By Sheikh Suhaib Hassan March 30, 2005

Books of mustalah (methodology) speak of a number of classes of hadiths in accordance with their status. The following broad classifications can be made, each of which is to is to be explained in later articles.

  • According to the reference to a particular authority, that is, the Prophet (peace and blessings be upon him), a Companion, or a Successor; such hadiths are called marfu` (elevated), mauquf (stopped) and maqtu` (severed) respectively.
  • According to the links in the isnad (chain of transmission), that is, whether the chain of reporters is interrupted or uninterrupted; for example, musnad (supported), muttasil (continuous), munqati` (broken), mu`allaq (hanging), mu`dal (perplexing), and mursal (hurried).
  • According to the number of reporters involved in each stage of the isnad; for example, mutawatir (consecutive) and ahad (isolated), the latter being divided into gharib (scarce, strange), `aziz (rare, strong), and mashhur (famous).
  • According to the manner in which the hadith has been reported, such as using the Arabic words `an (“on the authority of”), haddathana (“he narrated to us”), akhbarana (“he informed us”) or sami`tu (“I heard”). In this category falls the discussion about mudallas (concealed) and musalsal (uniformly-linked) hadiths. In the quotation of isnads in the following series of articles, the first mode of narration mentioned above will be represented with a single broken line thus: —. The three remaining modes of narration mentioned above, which all strongly indicate a clear, direct transmission of the hadith, are represented by a double line thus: ===.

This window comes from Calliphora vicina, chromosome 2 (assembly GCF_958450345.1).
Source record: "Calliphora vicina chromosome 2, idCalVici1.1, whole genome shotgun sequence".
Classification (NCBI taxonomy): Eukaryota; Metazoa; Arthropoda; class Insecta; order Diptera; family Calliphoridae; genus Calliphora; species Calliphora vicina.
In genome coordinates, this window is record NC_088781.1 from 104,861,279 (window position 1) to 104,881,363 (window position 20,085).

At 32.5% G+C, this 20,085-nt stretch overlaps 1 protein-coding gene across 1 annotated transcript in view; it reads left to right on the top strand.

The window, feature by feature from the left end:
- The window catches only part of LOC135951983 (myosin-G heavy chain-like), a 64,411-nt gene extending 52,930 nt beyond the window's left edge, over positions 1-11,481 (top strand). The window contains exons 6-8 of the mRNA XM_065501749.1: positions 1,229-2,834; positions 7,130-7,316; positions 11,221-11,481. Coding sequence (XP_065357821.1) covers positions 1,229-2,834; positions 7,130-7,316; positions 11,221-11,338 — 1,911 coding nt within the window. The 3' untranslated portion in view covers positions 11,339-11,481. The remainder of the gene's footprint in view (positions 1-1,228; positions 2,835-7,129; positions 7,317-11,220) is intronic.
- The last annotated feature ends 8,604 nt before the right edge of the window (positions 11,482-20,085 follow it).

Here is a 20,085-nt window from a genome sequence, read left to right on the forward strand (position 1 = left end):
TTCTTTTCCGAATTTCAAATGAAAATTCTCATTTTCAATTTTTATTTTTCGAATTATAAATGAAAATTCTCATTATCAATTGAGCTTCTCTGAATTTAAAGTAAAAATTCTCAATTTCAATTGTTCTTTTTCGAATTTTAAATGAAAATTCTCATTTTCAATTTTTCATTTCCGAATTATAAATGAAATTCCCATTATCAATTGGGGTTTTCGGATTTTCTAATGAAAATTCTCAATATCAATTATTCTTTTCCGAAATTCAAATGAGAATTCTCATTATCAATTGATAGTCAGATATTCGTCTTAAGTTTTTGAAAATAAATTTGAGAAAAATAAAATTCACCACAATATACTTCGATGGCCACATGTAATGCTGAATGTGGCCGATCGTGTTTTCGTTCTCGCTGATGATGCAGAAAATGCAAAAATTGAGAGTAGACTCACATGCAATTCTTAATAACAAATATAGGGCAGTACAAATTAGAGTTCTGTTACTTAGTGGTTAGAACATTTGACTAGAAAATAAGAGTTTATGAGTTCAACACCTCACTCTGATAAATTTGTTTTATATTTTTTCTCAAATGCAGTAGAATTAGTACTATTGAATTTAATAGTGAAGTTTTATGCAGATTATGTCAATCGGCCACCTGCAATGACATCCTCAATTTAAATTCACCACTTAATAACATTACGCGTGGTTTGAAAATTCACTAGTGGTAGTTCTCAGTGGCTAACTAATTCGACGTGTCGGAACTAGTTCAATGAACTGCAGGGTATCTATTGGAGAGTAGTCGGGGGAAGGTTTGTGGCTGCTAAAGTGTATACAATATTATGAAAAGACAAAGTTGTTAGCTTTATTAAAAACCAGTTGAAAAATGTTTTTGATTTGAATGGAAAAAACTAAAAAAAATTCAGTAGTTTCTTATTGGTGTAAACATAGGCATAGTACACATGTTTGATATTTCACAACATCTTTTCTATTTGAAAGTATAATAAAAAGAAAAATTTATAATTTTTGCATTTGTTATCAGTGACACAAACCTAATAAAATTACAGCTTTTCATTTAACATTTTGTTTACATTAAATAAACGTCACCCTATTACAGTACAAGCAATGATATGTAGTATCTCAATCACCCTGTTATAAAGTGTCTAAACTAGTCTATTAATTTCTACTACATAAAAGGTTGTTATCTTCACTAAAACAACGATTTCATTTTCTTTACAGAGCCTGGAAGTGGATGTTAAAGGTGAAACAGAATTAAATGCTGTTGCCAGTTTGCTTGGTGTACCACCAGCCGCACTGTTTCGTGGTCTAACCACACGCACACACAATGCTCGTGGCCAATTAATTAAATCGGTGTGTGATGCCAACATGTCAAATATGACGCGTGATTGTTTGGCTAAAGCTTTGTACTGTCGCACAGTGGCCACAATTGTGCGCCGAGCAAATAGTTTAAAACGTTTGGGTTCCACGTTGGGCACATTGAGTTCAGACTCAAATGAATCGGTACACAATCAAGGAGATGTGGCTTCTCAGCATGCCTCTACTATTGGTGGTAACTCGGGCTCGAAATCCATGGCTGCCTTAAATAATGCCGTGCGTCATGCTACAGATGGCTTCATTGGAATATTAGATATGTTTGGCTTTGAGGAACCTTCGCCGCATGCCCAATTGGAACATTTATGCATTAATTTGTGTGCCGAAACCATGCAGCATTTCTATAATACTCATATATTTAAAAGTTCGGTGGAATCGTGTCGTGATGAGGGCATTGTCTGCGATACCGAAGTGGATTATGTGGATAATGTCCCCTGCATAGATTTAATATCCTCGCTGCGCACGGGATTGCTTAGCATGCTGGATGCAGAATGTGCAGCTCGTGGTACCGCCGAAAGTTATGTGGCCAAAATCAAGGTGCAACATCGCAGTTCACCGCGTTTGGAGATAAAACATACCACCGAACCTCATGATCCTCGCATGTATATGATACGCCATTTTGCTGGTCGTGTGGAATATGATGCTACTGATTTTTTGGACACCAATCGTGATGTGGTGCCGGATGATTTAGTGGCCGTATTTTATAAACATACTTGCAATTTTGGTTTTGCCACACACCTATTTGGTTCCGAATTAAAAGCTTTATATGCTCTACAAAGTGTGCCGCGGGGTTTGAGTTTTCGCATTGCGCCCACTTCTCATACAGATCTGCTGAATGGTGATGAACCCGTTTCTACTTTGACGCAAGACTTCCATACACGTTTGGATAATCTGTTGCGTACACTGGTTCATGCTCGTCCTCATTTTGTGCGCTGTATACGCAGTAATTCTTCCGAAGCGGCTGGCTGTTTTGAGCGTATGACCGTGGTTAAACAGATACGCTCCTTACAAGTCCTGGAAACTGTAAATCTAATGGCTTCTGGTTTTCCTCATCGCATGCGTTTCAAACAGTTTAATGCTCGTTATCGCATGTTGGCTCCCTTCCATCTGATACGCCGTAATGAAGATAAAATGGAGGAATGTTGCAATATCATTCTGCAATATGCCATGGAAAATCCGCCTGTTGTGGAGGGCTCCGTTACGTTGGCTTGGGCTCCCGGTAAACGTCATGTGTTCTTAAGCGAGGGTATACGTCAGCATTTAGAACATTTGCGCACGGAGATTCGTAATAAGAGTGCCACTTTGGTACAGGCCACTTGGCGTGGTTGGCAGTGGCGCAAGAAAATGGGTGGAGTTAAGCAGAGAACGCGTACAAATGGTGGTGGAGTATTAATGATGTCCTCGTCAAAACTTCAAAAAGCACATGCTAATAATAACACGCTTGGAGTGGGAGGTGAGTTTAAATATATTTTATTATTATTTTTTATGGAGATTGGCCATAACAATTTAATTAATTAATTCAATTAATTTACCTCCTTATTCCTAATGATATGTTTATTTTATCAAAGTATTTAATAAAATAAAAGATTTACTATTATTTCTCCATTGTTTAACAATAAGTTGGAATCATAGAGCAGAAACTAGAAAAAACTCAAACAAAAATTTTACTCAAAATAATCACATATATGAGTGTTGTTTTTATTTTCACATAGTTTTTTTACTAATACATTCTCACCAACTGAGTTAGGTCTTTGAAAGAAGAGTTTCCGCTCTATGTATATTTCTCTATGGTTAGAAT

• According to the nature of the matn (text) and isnad, for example, an addition by a reliable reporter, known as ziyadatu ath-thiqah, or opposition by a lesser authority to a more reliable one, known as shadh (irregular). In some cases, a text containing a vulgar expression, unreasonable remark, or obviously erroneous statement is rejected by the traditionists outright without consideration of the isnad. Such a hadith is known as munkar (denounced). If an expression or statement is proved to be an addition by a reporter to the text, it is declared as mudraj (interpolated).
  • According to a hidden defect found in the isnad or text of a hadith. Although this could be included in some of the previous categories, a hadith mu`allal (defective hadith) is worthy to be explained separately. The defect can be caused in many ways; for example, two types of hadith mu`allal are known as maqlub (overturned) and mudtarib (shaky).
  • According to the reliability and memory of the reporters. The final judgment on a hadith depends crucially on this factor. Verdicts such as sahih (sound), hasan (good), da`if (weak) and maudu` (fabricated, forged) rest mainly upon the nature of the reporters in the isnad.

* Based on the book: An Introduction to the Science of Hadith, with the author’s kind permission. Excerpted, with some modifications from:

http://www.ymofmd.com/hadith/Intro_Science_Hadith/asa2.htm

Sheikh Suhaib Hassan is a member of the European Council for Fatwa and Research